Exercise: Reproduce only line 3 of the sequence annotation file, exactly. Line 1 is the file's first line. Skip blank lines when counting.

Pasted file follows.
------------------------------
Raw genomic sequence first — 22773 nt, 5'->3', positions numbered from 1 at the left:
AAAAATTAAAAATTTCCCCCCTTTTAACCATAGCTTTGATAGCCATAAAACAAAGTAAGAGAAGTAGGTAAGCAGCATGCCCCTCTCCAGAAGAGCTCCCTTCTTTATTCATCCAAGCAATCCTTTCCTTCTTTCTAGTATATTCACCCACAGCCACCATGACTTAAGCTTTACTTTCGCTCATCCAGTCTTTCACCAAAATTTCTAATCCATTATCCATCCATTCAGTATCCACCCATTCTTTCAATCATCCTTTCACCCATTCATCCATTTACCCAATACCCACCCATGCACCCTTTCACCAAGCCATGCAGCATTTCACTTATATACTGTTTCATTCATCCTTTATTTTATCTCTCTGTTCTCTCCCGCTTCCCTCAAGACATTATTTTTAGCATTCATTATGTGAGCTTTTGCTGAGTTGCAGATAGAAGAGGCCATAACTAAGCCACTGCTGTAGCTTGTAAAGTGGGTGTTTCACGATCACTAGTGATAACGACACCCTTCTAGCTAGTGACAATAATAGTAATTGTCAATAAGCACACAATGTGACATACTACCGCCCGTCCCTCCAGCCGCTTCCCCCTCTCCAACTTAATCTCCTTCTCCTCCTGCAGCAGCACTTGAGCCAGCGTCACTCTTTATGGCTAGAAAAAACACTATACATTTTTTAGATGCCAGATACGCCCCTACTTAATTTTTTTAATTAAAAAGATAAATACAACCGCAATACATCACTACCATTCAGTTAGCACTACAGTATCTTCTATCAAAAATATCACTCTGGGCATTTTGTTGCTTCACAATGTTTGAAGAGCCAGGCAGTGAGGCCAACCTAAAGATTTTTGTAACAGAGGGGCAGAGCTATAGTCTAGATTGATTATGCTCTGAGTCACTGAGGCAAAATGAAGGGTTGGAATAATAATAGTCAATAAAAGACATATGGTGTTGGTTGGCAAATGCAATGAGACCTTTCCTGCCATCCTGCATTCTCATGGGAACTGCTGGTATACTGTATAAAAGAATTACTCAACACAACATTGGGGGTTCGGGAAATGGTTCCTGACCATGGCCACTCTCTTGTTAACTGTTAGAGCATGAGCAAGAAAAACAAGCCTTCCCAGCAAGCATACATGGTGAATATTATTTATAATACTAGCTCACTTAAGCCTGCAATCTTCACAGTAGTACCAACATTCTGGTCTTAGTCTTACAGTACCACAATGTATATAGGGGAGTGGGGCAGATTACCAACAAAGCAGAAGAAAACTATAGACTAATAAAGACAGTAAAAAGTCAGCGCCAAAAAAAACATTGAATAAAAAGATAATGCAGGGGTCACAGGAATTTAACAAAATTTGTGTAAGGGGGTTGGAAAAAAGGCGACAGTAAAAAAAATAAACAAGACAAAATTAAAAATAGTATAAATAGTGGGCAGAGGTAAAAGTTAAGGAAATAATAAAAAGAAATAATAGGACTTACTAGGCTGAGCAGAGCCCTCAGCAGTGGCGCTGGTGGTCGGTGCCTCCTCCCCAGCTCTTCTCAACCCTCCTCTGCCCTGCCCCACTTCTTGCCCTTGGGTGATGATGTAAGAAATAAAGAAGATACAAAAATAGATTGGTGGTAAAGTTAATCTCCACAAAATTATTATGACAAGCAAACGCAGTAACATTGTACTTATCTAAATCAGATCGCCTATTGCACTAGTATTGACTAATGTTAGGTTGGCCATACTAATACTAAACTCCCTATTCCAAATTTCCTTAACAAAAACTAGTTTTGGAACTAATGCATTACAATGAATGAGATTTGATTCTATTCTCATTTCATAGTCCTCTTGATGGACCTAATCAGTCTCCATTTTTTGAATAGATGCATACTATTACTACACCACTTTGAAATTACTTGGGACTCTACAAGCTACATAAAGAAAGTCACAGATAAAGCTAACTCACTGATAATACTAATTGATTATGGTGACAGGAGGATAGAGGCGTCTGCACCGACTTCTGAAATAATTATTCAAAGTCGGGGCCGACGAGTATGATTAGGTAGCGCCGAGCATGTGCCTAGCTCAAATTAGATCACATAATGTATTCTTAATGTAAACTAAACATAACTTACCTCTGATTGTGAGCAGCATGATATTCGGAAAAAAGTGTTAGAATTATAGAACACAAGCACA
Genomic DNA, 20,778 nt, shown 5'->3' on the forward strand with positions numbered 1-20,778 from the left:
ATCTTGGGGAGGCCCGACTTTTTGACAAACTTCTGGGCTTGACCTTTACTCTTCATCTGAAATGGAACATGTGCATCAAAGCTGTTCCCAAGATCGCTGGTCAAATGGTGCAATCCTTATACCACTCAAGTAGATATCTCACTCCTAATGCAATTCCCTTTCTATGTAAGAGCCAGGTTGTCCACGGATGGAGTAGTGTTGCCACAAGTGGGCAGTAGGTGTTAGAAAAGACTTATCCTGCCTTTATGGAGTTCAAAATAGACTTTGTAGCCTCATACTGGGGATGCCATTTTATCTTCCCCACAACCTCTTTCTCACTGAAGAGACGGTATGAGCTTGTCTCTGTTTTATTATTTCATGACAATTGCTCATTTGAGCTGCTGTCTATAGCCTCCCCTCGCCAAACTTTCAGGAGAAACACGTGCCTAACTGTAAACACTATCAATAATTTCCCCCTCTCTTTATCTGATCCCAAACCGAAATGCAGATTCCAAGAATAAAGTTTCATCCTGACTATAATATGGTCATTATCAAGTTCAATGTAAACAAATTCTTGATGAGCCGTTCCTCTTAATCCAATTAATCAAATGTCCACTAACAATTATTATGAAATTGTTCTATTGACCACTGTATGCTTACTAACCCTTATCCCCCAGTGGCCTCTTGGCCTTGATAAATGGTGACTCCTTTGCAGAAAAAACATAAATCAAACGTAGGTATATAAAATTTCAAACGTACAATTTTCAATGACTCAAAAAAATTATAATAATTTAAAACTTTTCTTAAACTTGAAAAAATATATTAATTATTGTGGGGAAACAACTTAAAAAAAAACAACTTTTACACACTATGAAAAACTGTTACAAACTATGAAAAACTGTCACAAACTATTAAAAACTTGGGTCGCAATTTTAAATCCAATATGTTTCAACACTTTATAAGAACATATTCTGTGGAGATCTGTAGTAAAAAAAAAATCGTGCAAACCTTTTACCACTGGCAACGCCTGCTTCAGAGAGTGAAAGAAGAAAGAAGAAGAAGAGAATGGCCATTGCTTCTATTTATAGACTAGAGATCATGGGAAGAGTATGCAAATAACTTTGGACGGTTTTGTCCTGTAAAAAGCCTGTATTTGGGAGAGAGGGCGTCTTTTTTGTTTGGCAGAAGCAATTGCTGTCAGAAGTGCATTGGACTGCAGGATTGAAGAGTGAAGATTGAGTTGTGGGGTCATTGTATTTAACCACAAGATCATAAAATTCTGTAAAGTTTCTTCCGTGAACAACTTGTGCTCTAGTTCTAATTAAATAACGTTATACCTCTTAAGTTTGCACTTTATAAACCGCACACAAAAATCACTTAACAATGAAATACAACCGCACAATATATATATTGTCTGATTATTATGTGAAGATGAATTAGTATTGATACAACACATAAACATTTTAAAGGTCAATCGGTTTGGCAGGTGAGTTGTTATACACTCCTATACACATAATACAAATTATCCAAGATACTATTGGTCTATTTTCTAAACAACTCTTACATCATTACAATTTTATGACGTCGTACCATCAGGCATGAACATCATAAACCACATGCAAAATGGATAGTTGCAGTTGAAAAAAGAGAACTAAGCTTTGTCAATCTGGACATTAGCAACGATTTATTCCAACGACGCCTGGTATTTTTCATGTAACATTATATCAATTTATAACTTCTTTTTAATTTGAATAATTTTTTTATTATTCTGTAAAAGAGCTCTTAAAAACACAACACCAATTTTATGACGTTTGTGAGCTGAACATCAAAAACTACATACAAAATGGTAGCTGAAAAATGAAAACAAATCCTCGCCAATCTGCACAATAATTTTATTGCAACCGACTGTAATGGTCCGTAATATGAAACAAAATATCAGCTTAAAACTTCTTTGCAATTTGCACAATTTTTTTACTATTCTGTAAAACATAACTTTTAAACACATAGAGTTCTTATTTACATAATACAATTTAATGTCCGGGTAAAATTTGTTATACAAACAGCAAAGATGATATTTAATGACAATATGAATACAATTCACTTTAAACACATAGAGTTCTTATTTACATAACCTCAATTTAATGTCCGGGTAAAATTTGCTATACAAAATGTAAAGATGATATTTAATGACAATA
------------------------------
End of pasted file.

Genomic DNA, 20,778 nt, shown 5'->3' on the forward strand with positions numbered 1-20,778 from the left: